Japan’s multi-billion dollar arcade industry should get the west taking notes

Coinslot Japan International
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The enduring success of Japan’s multi-billion dollar arcade industry should get us in the west taking notes

The British holiday could hardly be thought of without the archetypal amusement arcade. But there is another country where the arcade industry holds a similar pride of place in the nation’s culture: Japan.

Game-centres, or what the Japanese call “geesen”, are thriving in the land of the rising sun. From the oodles of small scale venues that litter Japan’s back alleys, to the Sega Akihabara, a giant arcade located in front of JR Akihabara Station in Tokyo, game centres are not losing any of their appeal to less social forms of gaming.

There are 5,772 registered arcades in Japan, which rake in a staggering Y470bn – or £3.2bn, as well as a further 10,297 small game spaces that don’t require licences. Part of the reason for this success is due to a highly effective trade body.

“The basic charge for playing a game is only 100 yen [70p]; anyone in any age bracket can enjoy arcade games easily and casually,” said Keiichi Kouno, managing director of All Nippon Amusement Machine Operator’s Union. “We have kept this ‘one-coin’ policy for 30 years.”

The traditional variety of games available is similar to those found in the UK, albeit with a few twists. Shooting games; simulation games such as racing; prize machines such as cranes and a range of gamblified machines: slot machines, mahjong and virtual horse racing betting. Less common in the UK, however, are photo booths, or purikura, a vast industry in Japan.

“Purikura is especially popular among girls,” Kouno said. “Although it is not a game machine by the strictest of definitions, purikura was originally introduced as part of the arcade scene and continues to be a favourite. The latest CG technology enables them to modify their face and hair to their tastes before printing.”

Music and dancing simulators, “maimai”, are also very common. But unlike the dance games in the UK, a camera is positioned above the player, with the audience in the background, simulating a stage performance. Oddly, video terminals akin to shoot-em-ups, but with a romantic gamified theme are also popular.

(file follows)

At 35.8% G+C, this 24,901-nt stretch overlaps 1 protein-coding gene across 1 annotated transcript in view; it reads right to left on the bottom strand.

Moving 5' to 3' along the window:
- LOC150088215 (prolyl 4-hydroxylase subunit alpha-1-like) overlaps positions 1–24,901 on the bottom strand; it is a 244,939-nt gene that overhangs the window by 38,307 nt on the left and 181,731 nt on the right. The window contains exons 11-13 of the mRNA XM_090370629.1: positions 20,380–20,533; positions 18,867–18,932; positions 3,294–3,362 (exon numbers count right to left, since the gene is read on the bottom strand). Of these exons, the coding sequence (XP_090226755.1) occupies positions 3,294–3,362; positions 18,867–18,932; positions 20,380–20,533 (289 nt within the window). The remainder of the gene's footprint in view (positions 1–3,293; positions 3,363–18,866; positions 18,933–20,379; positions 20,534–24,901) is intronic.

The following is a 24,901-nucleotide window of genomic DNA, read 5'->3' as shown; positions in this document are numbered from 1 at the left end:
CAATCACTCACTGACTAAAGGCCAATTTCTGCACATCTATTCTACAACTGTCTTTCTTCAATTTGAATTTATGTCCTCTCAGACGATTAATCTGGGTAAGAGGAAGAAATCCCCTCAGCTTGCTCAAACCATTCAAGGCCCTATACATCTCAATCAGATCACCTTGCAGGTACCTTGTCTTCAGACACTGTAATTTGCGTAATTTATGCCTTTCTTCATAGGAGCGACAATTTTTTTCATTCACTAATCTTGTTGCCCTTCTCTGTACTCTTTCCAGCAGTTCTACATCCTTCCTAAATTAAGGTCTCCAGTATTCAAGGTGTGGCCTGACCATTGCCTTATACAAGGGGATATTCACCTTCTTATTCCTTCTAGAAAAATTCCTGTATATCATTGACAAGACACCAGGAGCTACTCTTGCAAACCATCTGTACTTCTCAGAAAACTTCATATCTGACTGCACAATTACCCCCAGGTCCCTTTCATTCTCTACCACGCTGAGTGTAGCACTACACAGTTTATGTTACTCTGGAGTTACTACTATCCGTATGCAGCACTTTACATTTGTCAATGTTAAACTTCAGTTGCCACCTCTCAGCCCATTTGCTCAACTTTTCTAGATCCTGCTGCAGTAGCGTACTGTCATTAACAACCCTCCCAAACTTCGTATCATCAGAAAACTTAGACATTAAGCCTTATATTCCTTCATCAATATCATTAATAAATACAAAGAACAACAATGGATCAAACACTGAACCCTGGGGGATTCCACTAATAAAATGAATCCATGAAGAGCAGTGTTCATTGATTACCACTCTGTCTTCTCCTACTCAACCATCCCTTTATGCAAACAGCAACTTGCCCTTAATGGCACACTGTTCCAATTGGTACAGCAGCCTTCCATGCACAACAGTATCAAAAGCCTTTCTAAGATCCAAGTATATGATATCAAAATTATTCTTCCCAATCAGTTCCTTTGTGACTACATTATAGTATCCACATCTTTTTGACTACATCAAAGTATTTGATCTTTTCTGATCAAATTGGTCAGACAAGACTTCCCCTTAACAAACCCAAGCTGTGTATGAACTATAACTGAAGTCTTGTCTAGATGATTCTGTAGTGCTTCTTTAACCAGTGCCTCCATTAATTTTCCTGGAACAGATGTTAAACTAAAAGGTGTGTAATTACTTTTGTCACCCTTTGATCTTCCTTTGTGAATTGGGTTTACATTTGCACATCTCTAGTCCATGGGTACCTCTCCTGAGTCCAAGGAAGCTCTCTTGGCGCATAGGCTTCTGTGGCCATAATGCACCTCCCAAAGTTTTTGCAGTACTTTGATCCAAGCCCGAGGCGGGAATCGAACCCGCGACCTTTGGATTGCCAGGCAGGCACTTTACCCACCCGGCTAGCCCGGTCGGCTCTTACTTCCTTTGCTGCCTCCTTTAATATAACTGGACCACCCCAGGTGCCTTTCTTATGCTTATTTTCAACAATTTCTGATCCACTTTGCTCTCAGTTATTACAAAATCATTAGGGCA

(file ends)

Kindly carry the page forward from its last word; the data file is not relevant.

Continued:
While Japan was a pioneer in the 80s wave of video arcade games, and rode that wave for perhaps longer than most did in the west, they too have suffered from the advanced capabilities of home consoles. The Japanese have however, moved efficiently with the times, adapting their offering to more social aspects of gaming, amplifying those features that can’t be done at home.

“Doing games in the arcade is just like enjoying live music,” said a Sega employee. “It is fun to share time and space with other game lovers.”

The rise of VR promises to transform the Japanese arcade once more, and both the arcades’ union and operators themselves are not missing the trick. Capcom has recently created a Godzilla-like VR simulator where players can rampage as Kaiju through Tokyo. With touch sensors attached to hands and feet, players can tear bridges apart and snatch helicopters from the sky. Location-based VR entertainment firm Zero Latency’s V Play Reality is also set to be a hit in Japan, recently announcing a $7m rollout of its products across the country in 2017.


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